Feminist Backlash After Sanitary Pad Company Caves to Trans-Activists

NEW YORK, NY - JULY 26: Dozens of protesters gather in Times Square near a military recruitment center to show their anger at President Donald Trump's decision to reinstate a ban on transgender individuals from serving in the military on July 26, 2017 in New York City. Trump citied the …
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Women and several prominent feminists have called for a boycott of Always sanitary pads after it was revealed that the company decided to remove a female symbol from their products amidst pressure from transgender activists groups.

An 18-year-old British trans activist named Ben Saunders complained to Procter & Gamble (P&G), the maker of Always sanitary pads, saying that not everyone who menstruates identifies as female.

Another transgender activist, Melly Boom, tweeted that: “There are non-binary and trans folks who still need to use your products too you know!”

Procter & Gamble, the maker of Always, capitulated to the demands of the activists, announcing: “We are glad to inform you that as of December we will use a wrapper design without the feminine symbol.”

The decision to remove the ‘Venus’ symbol from the sanitary pad wrapper across Europe prompted widespread outrage from women, with some calling for a boycott of Always products.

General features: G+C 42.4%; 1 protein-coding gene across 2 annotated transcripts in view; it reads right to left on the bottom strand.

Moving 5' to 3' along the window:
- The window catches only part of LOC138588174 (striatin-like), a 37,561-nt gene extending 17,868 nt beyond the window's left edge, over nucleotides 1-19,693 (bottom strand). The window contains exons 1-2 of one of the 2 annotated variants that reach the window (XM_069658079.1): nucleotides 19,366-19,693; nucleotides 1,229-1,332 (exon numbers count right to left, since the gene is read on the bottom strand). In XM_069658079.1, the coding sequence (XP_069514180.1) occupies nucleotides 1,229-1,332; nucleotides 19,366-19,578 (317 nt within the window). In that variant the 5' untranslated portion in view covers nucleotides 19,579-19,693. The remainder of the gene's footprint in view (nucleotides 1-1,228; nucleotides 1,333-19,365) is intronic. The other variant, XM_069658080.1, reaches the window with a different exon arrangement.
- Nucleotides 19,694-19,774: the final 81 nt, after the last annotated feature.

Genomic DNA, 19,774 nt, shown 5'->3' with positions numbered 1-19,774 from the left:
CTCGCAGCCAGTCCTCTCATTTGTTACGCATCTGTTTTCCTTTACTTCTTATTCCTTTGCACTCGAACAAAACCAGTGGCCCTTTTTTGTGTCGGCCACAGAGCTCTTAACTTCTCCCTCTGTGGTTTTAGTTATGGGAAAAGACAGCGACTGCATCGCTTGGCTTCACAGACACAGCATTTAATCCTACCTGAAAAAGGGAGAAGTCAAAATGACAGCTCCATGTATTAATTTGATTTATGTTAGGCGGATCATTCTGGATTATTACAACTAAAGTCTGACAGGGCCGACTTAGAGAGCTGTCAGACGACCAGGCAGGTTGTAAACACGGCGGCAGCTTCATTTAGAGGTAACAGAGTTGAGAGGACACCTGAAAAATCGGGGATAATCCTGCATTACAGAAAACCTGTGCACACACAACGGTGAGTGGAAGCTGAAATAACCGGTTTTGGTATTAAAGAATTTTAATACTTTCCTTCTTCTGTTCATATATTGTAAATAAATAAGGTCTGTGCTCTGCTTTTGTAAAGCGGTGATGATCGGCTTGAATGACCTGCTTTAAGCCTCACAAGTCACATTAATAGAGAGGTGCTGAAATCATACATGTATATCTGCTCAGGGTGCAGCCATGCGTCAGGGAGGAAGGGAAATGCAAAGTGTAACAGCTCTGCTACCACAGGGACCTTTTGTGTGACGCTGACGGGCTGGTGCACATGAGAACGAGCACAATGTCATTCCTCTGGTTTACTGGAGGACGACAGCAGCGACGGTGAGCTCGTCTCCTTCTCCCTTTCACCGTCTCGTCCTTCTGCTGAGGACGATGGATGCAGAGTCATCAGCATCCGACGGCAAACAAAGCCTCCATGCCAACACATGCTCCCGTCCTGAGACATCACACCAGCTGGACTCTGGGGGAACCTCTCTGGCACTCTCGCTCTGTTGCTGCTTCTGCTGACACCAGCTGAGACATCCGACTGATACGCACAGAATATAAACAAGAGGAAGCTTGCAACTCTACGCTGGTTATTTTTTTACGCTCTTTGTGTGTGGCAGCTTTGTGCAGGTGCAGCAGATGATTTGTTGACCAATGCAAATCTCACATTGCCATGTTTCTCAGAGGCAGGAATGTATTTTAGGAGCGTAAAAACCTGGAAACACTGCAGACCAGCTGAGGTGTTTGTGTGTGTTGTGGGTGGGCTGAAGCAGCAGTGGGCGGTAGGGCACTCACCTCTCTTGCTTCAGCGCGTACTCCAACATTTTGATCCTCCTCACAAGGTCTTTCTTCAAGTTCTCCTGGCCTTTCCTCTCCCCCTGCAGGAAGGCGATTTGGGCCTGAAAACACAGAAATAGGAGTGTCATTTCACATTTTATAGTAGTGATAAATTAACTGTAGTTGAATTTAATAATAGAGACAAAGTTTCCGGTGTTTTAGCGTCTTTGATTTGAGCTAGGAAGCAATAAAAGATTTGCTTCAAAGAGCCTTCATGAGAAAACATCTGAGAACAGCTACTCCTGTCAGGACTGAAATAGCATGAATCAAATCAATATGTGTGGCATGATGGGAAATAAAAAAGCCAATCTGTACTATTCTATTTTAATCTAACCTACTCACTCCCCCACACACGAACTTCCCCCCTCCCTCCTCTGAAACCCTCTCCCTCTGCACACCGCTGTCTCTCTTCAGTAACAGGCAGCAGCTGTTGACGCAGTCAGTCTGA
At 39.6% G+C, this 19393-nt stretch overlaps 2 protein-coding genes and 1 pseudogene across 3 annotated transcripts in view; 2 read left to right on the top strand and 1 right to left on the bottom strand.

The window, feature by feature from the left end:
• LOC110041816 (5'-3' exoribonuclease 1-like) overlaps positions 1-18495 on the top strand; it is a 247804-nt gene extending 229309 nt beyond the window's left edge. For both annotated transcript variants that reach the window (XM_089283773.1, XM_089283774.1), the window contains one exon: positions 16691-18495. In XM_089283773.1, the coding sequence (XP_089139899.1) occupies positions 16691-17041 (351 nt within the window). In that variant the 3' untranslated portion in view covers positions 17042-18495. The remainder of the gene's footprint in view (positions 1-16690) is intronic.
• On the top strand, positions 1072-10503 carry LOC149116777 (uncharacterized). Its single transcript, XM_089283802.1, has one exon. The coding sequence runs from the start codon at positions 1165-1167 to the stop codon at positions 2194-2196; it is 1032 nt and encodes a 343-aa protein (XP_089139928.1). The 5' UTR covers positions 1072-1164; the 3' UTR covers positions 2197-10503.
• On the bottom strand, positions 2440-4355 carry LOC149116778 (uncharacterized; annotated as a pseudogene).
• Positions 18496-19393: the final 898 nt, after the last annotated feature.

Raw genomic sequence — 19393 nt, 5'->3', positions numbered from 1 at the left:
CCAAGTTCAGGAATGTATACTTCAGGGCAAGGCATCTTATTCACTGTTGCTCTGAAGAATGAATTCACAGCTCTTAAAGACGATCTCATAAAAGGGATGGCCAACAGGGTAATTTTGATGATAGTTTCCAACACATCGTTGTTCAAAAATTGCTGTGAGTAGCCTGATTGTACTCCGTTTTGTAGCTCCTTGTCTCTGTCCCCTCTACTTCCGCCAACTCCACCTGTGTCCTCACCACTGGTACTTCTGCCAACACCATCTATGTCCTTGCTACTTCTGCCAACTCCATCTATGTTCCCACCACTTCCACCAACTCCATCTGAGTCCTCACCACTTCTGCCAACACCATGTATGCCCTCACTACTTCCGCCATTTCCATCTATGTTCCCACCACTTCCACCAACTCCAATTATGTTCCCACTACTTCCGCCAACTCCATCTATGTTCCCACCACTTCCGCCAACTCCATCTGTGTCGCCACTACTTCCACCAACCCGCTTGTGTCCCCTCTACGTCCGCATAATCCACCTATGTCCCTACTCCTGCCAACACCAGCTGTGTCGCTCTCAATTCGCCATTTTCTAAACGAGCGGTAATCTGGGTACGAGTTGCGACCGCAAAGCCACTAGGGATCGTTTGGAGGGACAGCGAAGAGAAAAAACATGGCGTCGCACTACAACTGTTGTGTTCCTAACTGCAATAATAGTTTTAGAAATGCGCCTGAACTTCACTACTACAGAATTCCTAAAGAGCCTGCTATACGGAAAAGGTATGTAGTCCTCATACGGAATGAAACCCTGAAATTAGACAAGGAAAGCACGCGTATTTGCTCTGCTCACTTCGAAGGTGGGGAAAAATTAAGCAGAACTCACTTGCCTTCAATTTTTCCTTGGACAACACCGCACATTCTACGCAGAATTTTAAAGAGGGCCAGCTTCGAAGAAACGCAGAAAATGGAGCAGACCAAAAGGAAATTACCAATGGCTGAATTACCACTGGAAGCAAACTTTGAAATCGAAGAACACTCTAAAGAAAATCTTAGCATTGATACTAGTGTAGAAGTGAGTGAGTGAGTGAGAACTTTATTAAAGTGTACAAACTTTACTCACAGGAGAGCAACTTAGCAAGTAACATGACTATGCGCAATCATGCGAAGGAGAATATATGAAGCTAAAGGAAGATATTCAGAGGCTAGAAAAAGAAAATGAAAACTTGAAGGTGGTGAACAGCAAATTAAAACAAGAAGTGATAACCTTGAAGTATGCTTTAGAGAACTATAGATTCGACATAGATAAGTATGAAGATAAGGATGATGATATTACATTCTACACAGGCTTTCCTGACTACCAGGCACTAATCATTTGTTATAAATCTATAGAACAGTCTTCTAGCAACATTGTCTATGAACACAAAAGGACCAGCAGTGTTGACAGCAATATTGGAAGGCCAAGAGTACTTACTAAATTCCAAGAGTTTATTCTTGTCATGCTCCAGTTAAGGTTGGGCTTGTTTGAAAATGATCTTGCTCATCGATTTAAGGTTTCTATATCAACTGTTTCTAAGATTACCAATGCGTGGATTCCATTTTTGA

Prominent feminist writer, Julie Bindel, told The Mail on Sunday: “Removing the female symbol from sanitary towel packaging is basically denying the existence of women. We’re now moving towards the total elimination of women’s biology. The women’s symbol has been used by feminists for decades. This is pure cowardice and virtue signalling from these big corporate brands who are capitulating to the trans agenda.”

Maya Forstater, a woman who was fired from her think tank job for saying that men cannot change into women, wrote: “The venus sign in biology is used to represent the female sex (you know, the ONLY people who will ever need these products). It does not represent gender identity.”

In a statement after the decision, Procter & Gamble said: “For over 35 years Always has championed girls and women, and we will continue to do so. We’re also committed to diversity and inclusion, and after hearing from many people across genders and age groups, we realised that not everyone who has a period and needs to use a pad identifies as female.”

They added: “To ensure that anyone who needs to use a period product feels comfortable in doing so with Always, we updated our pad wrapper design. Our mission remains to ensure no girl loses confidence at puberty because of her gender or period and we do this through our puberty education programs, by providing access to period products with programs such as #EndPeriodPoverty, and by using our brand voice to tackle societal barriers and stigmas like we did with #LikeAGirl.”

The two transgender activists who started the controversy have since set their Twitter accounts to private.

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